And, I think it is exceedingly unlikely for Bush to get what he needs to win from these states without Florida! New Mexico is indeed incredibly close…even moreso than Florida at this point. But, the tallies in Wisconsin, Iowa, and Oregon, while close, are considerably less so than Florida (5000–6000 votes in all 3 cases out of vote totals of 1.3–2.6 million). And, I believe (again if I did the math right) that Bush would have to take 3 out of 4 of these states, with one of those being Wisconsin, in order to win without Florida.

Yes, I agree with jshore- altho Bush has a reasonable chance of getting OR & NM, the other 2 are out of reach. The margin (as a %) is 10 times greater than in FLA.

Maybe we should define “irregularities” before anything else is done. Are “irregularities” only appearing on ballots where people “think” they may have accidentally voted for Buchanan rather than Gore. I saw one of these guys on television yesterday. He was claiming that he voted for Gore but “must have” punched the wrong hole. It was obvious he really had no idea which hole he’d punched. Is this one of your “irregularities?” If so, I disagreee.

How about the ballots that appear to have more than one hole punched? Are these also “irregularities?” If so, are the officials supposed to intuit a voter’s true intentions? Again, I can’t see these as irregular ballots.

“Irregularities” must be tightly defined before you can determine whether additional re-counts are necessary. I’m also wondering how you decide when the count you have is accurate enough. And how you know the next count is inherently more accurate than the preceding.

Correct, according to this article from yesterday’s Orlando Sentinel:

2% to 5%!? More than 430,000 votes were cast in Palm Beach County. Assuming a 5% error rate, this would mean the machines failed to count more that 21,000 legitimate votes, never mind the double-punched ones!

It would not surprise me to see lawsuits filed against the makers of punch-card ballots and/or the machines that read them, if it has not been done already.

Hopefully, the recount will lead to an indisputable win for Gore. That they are even considering a revote is absurd. If the ballot is illegal, too bad, both local Parties agreed to the ballot, get it right next year. It was an obviously failed attempt at a ballot style that the creators thought would be easier for people to read.

If the disgruntled idiots of Palm Beach County (the 4% of the population there that couldn’t figure out what the other 96% could) get a revote, Bush should take the high ground and concede the election just because Gore’s campaign manager seems far too irresponsible to do so. Otherwise, the attorneys, once they get their hands in there, will never leave the electoral process, they’re like a cancer. My take on this whole Florida recount/lawsuit thing:

Okay, if we can jump through this hoop and win, we’ll quit, but if that hoop doesn’t work, we have this other hoop, and if that one doesn’t work, we have another and another and another…

Hopefully Al Gore will develop a stronger sense of the damage that these lawsuits will do to the election process than his campaign manager. Of course, that is what Daley was hired to do, to win the election, and he has no scruples whatsoever about how he does it. But for the Democratic Party to support these lawsuits is truly sad, and yes I would say the same exact thing if the roles were reversed.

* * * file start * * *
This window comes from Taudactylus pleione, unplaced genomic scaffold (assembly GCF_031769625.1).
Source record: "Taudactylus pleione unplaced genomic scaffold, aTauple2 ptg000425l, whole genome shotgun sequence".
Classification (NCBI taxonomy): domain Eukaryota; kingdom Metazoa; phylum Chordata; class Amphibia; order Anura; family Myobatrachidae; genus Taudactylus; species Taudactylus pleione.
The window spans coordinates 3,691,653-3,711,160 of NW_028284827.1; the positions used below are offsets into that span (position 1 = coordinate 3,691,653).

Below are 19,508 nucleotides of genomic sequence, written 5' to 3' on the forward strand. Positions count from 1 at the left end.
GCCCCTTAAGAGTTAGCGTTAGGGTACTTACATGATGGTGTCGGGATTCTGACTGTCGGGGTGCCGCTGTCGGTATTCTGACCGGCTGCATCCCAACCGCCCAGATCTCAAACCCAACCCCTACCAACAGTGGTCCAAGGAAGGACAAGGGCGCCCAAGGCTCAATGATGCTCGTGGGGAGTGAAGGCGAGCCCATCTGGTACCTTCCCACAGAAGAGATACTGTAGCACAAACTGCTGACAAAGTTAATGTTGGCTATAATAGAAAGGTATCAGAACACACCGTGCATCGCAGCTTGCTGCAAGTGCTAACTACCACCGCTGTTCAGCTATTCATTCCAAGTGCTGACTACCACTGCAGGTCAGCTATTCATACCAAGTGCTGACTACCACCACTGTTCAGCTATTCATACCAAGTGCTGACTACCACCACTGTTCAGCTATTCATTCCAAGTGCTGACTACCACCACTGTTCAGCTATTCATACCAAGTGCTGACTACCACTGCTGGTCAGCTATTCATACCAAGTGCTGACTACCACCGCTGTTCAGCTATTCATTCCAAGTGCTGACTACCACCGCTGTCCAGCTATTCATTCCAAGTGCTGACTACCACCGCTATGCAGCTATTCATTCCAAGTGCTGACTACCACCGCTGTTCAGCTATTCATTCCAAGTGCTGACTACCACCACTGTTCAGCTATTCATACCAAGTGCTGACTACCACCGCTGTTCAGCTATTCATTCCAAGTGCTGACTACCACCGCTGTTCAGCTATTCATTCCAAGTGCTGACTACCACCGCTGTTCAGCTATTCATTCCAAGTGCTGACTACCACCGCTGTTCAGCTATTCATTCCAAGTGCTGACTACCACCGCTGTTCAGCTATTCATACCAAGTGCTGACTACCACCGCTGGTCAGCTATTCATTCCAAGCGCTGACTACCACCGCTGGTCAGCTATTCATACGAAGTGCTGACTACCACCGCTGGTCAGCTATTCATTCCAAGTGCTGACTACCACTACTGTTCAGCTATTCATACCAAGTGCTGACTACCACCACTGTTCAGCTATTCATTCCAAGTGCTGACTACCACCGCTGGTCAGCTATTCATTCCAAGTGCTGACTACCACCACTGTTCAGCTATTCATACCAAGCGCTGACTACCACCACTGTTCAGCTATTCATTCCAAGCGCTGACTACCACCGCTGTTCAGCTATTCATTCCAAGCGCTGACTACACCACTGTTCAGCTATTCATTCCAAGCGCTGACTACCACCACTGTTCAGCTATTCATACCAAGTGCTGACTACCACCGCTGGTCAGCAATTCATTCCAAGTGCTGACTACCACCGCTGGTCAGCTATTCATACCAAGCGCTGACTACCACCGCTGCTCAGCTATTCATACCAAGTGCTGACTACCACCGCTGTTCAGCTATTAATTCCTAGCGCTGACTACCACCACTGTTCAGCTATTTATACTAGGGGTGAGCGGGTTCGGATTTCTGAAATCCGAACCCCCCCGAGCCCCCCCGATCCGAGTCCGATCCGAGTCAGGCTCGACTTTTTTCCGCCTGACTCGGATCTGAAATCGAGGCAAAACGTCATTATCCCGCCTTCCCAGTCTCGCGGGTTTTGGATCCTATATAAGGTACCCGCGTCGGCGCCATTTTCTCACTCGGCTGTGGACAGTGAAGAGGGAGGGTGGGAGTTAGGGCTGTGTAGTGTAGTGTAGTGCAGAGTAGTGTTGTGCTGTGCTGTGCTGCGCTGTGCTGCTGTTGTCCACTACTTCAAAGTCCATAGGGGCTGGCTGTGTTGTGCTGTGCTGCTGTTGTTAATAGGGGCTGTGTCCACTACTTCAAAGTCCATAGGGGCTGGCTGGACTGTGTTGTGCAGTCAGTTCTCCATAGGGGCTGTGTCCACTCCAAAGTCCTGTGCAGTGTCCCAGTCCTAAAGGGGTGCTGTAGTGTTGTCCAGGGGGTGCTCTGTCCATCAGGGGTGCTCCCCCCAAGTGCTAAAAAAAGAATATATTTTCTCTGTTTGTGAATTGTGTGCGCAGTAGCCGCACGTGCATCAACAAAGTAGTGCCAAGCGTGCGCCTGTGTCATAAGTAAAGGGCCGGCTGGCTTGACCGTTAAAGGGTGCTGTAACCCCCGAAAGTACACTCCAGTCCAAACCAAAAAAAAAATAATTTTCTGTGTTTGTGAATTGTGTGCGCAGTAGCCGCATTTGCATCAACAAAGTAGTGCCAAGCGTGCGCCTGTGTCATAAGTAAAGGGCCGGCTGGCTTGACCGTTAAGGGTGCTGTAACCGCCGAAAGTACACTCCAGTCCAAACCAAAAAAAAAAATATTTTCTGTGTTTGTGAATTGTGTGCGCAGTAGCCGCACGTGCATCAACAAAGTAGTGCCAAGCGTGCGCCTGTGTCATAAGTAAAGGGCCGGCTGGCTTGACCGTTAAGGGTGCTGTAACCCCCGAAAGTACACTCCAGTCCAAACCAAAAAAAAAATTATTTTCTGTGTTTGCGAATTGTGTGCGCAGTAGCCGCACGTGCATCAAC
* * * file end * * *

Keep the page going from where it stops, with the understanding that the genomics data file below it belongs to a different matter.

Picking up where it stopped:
I agree about the media spin though David, although they won’t back down until they stop selling commercials and papers with their spins. It is at least another week before all the votes are even in. It is premature with this close race to call it either way. Gore should use a recount, an election this close, IMHO, shows that the U.S. is more similarly minded than ever, more centrist, not, as others have spun, more left/right than ever.

*Regarding a Bush/Gore term, I think we would all prefer a Cheney/Lieberman term, they were much more civil to each other.

“Um, Mr. President, we hate to tell you this, but some judge in Palm Beach County says you need to step down as President.”

The PBC voters can file all the lawsuits they want. But they’d better be quick because once a new president is “official” then they have no remedy. No court is going to ask the sworn president to step down.

I would agree to a recount, even a manual one - no matter how time consuming and ridiculous that seems. But a revote of PBC or even the whole state? No way. The nation as a whole votes on the same day for the President. That’s the law. And if some democratic official in PBC made a confusing ballot, that’s too damn bad.

As much as I hate to agree with a Bush supporter (kidding, kidding), this sounds like a reasonable approach to me. I don’t think the Democrats should pursue the re-vote issue, but I do believe a manual recount is needed.

The only court with the power to do that would be the Supreme Court. But anyway, why is everyone in such a hurry? If I remember my NBC news coverage correctly, the Electoral College doesn’t register their votes until Dec. 18th. Nothing before then is set in stone, unless one of the candidates officially concedes the election. Further, the President doesn’t take office until Jan. 20th.

Everyone wants this decided before the end of the week! What, they’re worried about spoiling someone’s thanksgiving dinner?

Both parties are acting in what they believe to be the best interest of the country. They also view the other guy as working in their own best interest. Both views are true. Would either party use duplicity to get what they want? Personally, I’d be more interested to hear from someone who believes that one side would where the other would not.

inkblot